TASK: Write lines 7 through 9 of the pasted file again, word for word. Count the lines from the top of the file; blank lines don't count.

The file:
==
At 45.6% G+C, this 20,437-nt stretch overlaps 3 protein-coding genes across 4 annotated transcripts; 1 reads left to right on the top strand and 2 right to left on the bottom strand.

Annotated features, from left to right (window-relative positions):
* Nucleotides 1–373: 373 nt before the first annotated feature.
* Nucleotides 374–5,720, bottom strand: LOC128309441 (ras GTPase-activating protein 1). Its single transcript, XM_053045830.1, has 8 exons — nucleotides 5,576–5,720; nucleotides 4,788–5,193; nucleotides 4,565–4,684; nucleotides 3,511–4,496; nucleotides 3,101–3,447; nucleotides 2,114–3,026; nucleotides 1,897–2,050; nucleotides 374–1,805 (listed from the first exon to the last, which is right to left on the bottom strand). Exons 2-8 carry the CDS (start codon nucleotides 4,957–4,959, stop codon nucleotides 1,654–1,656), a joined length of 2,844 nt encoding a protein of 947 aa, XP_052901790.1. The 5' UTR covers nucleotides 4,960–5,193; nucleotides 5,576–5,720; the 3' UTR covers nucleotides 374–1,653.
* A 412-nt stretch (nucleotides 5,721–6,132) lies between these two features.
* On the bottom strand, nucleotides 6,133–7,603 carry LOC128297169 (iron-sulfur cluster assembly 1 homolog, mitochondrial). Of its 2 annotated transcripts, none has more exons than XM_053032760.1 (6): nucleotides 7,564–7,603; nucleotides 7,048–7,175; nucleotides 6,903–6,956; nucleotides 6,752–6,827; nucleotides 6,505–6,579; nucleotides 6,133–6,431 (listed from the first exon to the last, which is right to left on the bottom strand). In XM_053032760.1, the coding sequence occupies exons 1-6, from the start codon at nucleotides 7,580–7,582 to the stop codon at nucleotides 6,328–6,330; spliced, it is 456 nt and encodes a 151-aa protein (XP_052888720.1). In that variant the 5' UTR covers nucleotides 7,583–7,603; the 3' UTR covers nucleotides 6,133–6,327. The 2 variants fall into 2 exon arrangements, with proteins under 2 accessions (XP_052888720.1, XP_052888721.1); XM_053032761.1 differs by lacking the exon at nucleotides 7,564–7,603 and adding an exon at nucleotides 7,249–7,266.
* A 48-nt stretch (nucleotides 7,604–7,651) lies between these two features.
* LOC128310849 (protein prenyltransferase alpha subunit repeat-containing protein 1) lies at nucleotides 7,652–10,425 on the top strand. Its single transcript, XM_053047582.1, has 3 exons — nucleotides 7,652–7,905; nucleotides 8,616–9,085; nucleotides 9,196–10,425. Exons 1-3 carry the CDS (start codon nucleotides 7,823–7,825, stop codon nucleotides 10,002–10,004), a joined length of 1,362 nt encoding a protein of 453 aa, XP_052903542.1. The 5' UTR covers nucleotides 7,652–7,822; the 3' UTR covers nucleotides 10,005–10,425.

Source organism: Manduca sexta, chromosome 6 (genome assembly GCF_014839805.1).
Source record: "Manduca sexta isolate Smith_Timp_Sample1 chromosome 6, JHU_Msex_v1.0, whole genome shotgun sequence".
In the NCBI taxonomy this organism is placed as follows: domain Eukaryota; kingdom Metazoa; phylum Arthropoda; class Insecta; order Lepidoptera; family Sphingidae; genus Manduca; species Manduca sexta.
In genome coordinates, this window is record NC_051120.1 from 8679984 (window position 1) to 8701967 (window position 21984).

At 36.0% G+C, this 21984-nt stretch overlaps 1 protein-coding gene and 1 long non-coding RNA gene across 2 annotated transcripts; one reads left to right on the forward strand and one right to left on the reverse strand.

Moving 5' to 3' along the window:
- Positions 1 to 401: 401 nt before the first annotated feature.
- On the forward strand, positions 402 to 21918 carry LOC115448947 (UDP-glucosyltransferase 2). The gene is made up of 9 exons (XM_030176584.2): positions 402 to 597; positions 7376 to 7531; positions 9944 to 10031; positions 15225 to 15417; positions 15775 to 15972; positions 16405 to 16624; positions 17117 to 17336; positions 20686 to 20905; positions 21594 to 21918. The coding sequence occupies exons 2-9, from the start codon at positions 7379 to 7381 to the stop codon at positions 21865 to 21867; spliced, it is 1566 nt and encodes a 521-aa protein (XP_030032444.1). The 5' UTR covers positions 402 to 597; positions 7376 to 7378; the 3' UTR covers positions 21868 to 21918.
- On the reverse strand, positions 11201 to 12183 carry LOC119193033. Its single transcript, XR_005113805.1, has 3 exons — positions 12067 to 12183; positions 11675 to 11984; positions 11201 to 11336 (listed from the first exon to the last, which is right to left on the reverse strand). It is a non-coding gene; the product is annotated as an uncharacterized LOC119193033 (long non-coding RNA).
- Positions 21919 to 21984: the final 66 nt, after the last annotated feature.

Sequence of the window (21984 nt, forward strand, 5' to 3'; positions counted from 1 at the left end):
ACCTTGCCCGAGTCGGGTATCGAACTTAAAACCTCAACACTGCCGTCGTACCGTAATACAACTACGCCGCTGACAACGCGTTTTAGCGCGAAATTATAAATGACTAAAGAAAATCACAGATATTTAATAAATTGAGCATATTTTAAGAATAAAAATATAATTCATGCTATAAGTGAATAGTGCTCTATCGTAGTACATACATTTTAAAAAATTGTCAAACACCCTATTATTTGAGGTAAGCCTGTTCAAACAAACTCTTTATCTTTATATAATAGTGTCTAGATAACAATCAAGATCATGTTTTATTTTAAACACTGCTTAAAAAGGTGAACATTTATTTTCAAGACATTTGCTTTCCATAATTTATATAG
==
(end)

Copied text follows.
* A 48-nt stretch (nucleotides 7,604–7,651) lies between these two features.
* LOC128310849 (protein prenyltransferase alpha subunit repeat-containing protein 1) lies at nucleotides 7,652–10,425 on the top strand. Its single transcript, XM_053047582.1, has 3 exons — nucleotides 7,652–7,905; nucleotides 8,616–9,085; nucleotides 9,196–10,425. Exons 1-3 carry the CDS (start codon nucleotides 7,823–7,825, stop codon nucleotides 10,002–10,004), a joined length of 1,362 nt encoding a protein of 453 aa, XP_052903542.1. The 5' UTR covers nucleotides 7,652–7,822; the 3' UTR covers nucleotides 10,005–10,425.

Source organism: Manduca sexta, chromosome 6 (genome assembly GCF_014839805.1).